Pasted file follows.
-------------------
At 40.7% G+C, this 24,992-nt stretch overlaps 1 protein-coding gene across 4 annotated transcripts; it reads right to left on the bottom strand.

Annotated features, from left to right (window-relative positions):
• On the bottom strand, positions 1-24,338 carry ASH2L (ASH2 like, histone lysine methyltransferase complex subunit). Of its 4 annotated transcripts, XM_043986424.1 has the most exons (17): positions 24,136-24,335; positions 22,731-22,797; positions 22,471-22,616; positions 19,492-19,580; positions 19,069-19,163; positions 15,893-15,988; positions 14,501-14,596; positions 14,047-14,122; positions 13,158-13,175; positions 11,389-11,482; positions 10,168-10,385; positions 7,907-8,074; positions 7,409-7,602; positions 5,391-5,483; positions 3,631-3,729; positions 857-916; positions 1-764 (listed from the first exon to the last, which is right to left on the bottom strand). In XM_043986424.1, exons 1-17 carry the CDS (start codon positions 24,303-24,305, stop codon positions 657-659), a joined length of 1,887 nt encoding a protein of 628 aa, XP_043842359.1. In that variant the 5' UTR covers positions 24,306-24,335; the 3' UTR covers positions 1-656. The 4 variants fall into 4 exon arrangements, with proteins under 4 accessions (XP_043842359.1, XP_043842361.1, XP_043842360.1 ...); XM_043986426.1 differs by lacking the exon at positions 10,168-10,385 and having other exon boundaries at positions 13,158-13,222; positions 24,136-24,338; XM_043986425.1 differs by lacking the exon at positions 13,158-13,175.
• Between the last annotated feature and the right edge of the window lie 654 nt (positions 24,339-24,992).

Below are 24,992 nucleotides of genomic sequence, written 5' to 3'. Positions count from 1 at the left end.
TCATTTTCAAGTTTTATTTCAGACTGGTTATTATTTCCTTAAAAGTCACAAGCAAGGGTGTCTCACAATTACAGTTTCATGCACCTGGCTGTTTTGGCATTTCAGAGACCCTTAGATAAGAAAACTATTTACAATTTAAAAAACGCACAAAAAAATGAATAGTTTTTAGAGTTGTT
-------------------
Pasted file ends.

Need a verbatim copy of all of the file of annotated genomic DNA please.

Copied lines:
At 40.7% G+C, this 24,992-nt stretch overlaps 1 protein-coding gene across 4 annotated transcripts; it reads right to left on the bottom strand.

Annotated features, from left to right (window-relative positions):
• On the bottom strand, positions 1-24,338 carry ASH2L (ASH2 like, histone lysine methyltransferase complex subunit). Of its 4 annotated transcripts, XM_043986424.1 has the most exons (17): positions 24,136-24,335; positions 22,731-22,797; positions 22,471-22,616; positions 19,492-19,580; positions 19,069-19,163; positions 15,893-15,988; positions 14,501-14,596; positions 14,047-14,122; positions 13,158-13,175; positions 11,389-11,482; positions 10,168-10,385; positions 7,907-8,074; positions 7,409-7,602; positions 5,391-5,483; positions 3,631-3,729; positions 857-916; positions 1-764 (listed from the first exon to the last, which is right to left on the bottom strand). In XM_043986424.1, exons 1-17 carry the CDS (start codon positions 24,303-24,305, stop codon positions 657-659), a joined length of 1,887 nt encoding a protein of 628 aa, XP_043842359.1. In that variant the 5' UTR covers positions 24,306-24,335; the 3' UTR covers positions 1-656. The 4 variants fall into 4 exon arrangements, with proteins under 4 accessions (XP_043842359.1, XP_043842361.1, XP_043842360.1 ...); XM_043986426.1 differs by lacking the exon at positions 10,168-10,385 and having other exon boundaries at positions 13,158-13,222; positions 24,136-24,338; XM_043986425.1 differs by lacking the exon at positions 13,158-13,175.
• Between the last annotated feature and the right edge of the window lie 654 nt (positions 24,339-24,992).

Below are 24,992 nucleotides of genomic sequence, written 5' to 3'. Positions count from 1 at the left end.
TCATTTTCAAGTTTTATTTCAGACTGGTTATTATTTCCTTAAAAGTCACAAGCAAGGGTGTCTCACAATTACAGTTTCATGCACCTGGCTGTTTTGGCATTTCAGAGACCCTTAGATAAGAAAACTATTTACAATTTAAAAAACGCACAAAAAAATGAATAGTTTTTAGAGTTGTT